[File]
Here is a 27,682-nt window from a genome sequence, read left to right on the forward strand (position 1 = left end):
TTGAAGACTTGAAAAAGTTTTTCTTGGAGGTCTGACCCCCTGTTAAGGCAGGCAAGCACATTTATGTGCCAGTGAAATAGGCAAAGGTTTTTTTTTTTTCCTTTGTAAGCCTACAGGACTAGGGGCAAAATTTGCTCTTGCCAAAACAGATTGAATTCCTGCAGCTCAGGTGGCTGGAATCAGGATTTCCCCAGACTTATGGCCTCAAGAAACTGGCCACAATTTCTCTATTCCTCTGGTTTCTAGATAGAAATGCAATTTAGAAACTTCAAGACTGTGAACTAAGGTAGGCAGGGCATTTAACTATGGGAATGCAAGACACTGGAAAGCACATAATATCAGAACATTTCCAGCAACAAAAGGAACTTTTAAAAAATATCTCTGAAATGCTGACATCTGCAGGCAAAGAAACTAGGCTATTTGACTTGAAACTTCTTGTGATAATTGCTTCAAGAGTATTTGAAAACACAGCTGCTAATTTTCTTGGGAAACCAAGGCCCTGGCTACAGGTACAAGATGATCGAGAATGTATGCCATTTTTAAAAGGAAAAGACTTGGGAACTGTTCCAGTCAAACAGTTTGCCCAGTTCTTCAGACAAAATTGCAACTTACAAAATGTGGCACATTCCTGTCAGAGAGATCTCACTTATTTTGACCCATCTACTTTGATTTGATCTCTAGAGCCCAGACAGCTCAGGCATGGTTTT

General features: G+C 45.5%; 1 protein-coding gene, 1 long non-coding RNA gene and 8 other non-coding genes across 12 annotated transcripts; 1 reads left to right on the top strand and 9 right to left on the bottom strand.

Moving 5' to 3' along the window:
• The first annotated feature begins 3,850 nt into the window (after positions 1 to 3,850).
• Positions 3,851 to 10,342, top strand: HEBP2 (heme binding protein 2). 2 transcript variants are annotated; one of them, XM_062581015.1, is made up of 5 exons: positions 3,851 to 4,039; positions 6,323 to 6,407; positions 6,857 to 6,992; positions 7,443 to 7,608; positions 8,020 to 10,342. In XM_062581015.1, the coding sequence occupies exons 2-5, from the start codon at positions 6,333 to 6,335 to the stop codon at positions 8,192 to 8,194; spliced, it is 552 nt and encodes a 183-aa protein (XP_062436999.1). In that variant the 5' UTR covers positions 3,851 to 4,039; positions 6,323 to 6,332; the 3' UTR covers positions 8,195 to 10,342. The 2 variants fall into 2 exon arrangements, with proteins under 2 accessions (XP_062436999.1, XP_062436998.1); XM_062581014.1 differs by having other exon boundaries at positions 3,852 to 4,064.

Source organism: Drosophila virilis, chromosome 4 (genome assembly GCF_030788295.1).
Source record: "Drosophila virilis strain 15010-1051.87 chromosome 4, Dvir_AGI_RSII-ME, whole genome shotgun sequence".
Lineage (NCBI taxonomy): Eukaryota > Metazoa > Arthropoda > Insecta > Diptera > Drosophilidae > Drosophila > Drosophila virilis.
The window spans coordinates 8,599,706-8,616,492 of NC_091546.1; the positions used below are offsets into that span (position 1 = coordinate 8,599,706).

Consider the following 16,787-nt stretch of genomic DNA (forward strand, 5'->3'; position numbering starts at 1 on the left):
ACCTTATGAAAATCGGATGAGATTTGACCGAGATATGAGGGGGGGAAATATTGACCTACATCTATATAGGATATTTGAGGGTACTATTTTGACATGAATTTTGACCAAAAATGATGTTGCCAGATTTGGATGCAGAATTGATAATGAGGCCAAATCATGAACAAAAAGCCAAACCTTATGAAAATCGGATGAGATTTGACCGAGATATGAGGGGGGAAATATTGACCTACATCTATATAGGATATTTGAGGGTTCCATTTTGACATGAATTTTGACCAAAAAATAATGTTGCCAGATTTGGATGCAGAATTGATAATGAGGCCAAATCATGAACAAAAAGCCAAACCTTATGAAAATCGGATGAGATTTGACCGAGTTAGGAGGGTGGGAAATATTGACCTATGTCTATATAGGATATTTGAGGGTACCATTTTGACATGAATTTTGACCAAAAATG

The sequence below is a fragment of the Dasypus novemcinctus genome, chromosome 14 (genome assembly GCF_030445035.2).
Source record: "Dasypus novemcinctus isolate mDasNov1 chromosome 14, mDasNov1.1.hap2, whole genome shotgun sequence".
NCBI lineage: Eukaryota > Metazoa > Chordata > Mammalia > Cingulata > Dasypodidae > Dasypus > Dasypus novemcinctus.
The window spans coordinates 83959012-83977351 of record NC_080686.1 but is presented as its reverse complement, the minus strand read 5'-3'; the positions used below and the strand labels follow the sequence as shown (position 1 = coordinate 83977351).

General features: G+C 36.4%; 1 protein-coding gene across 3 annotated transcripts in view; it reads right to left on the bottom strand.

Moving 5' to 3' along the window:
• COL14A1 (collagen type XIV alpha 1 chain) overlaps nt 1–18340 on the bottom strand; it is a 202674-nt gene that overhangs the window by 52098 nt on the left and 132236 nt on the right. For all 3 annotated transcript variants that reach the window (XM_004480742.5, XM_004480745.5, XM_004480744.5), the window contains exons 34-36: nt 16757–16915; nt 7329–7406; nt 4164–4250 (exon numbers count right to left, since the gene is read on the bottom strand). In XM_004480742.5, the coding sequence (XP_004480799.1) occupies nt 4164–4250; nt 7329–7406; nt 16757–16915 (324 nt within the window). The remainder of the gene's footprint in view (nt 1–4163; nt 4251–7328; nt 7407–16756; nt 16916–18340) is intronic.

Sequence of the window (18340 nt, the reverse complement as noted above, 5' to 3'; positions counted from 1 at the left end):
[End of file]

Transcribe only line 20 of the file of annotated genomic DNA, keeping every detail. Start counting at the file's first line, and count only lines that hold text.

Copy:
Sequence of the window (18340 nt, the reverse complement as noted above, 5' to 3'; positions counted from 1 at the left end):